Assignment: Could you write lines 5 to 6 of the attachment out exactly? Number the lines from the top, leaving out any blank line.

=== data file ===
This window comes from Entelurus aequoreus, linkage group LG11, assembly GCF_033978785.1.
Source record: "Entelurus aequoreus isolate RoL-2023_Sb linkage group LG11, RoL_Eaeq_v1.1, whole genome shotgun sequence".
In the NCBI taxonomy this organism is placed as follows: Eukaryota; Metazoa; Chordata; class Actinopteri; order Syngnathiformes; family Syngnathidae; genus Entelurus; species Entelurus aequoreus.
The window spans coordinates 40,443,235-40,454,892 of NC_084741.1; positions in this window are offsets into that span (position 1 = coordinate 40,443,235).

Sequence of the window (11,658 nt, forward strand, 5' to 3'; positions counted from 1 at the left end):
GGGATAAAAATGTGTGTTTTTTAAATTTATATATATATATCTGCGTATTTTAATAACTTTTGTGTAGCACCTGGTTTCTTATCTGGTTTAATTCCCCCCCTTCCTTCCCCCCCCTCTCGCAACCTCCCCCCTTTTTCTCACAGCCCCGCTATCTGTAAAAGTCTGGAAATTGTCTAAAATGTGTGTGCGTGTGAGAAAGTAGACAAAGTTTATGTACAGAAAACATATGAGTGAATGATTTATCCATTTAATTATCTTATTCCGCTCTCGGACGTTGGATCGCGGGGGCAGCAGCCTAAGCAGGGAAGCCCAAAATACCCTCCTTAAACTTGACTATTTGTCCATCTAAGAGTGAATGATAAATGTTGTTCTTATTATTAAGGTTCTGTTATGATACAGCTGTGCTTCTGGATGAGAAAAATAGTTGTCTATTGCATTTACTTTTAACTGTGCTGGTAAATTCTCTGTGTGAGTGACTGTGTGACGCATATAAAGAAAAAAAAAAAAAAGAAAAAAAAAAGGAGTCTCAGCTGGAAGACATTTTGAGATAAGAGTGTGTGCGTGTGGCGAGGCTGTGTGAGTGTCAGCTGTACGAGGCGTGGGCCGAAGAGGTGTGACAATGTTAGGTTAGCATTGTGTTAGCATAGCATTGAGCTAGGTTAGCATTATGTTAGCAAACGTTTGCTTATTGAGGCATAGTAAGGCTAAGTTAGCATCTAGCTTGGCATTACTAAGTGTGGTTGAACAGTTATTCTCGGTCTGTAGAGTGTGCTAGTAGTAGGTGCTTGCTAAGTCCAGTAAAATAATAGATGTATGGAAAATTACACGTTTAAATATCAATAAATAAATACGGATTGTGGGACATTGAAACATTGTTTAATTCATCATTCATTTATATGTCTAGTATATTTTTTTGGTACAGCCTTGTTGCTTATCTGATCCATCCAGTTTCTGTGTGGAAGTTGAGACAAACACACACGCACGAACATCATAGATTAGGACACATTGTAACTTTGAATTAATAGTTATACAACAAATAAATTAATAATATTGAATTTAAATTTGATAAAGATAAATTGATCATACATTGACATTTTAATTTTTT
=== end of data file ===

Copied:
Sequence of the window (11,658 nt, forward strand, 5' to 3'; positions counted from 1 at the left end):
GGGATAAAAATGTGTGTTTTTTAAATTTATATATATATATCTGCGTATTTTAATAACTTTTGTGTAGCACCTGGTTTCTTATCTGGTTTAATTCCCCCCCTTCCTTCCCCCCCCTCTCGCAACCTCCCCCCTTTTTCTCACAGCCCCGCTATCTGTAAAAGTCTGGAAATTGTCTAAAATGTGTGTGCGTGTGAGAAAGTAGACAAAGTTTATGTACAGAAAACATATGAGTGAATGATTTATCCATTTAATTATCTTATTCCGCTCTCGGACGTTGGATCGCGGGGGCAGCAGCCTAAGCAGGGAAGCCCAAAATACCCTCCTTAAACTTGACTATTTGTCCATCTAAGAGTGAATGATAAATGTTGTTCTTATTATTAAGGTTCTGTTATGATACAGCTGTGCTTCTGGATGAGAAAAATAGTTGTCTATTGCATTTACTTTTAACTGTGCTGGTAAATTCTCTGTGTGAGTGACTGTGTGACGCATATAAAGAAAAAAAAAAAAAAGAAAAAAAAAAGGAGTCTCAGCTGGAAGACATTTTGAGATAAGAGTGTGTGCGTGTGGCGAGGCTGTGTGAGTGTCAGCTGTACGAGGCGTGGGCCGAAGAGGTGTGACAATGTTAGGTTAGCATTGTGTTAGCATAGCATTGAGCTAGGTTAGCATTATGTTAGCAAACGTTTGCTTATTGAGGCATAGTAAGGCTAAGTTAGCATCTAGCTTGGCATTACTAAGTGTGGTTGAACAGTTATTCTCGGTCTGTAGAGTGTGCTAGTAGTAGGTGCTTGCTAAGTCCAGTAAAATAATAGATGTATGGAAAATTACACGTTTAAATATCAATAAATAAATACGGATTGTGGGACATTGAAACATTGTTTAATTCATCATTCATTTATATGTCTAGTATATTTTTTTGGTACAGCCTTGTTGCTTATCTGATCCATCCAGTTTCTGTGTGGAAGTTGAGACAAACACACACGCACGAACATCATAGATTAGGACACATTGTAACTTTGAATTAATAGTTATACAACAAATAAATTAATAATATTGAATTTAAATTTGATAAAGATAAATTGATCATACATTGACATTTTAATTTTTT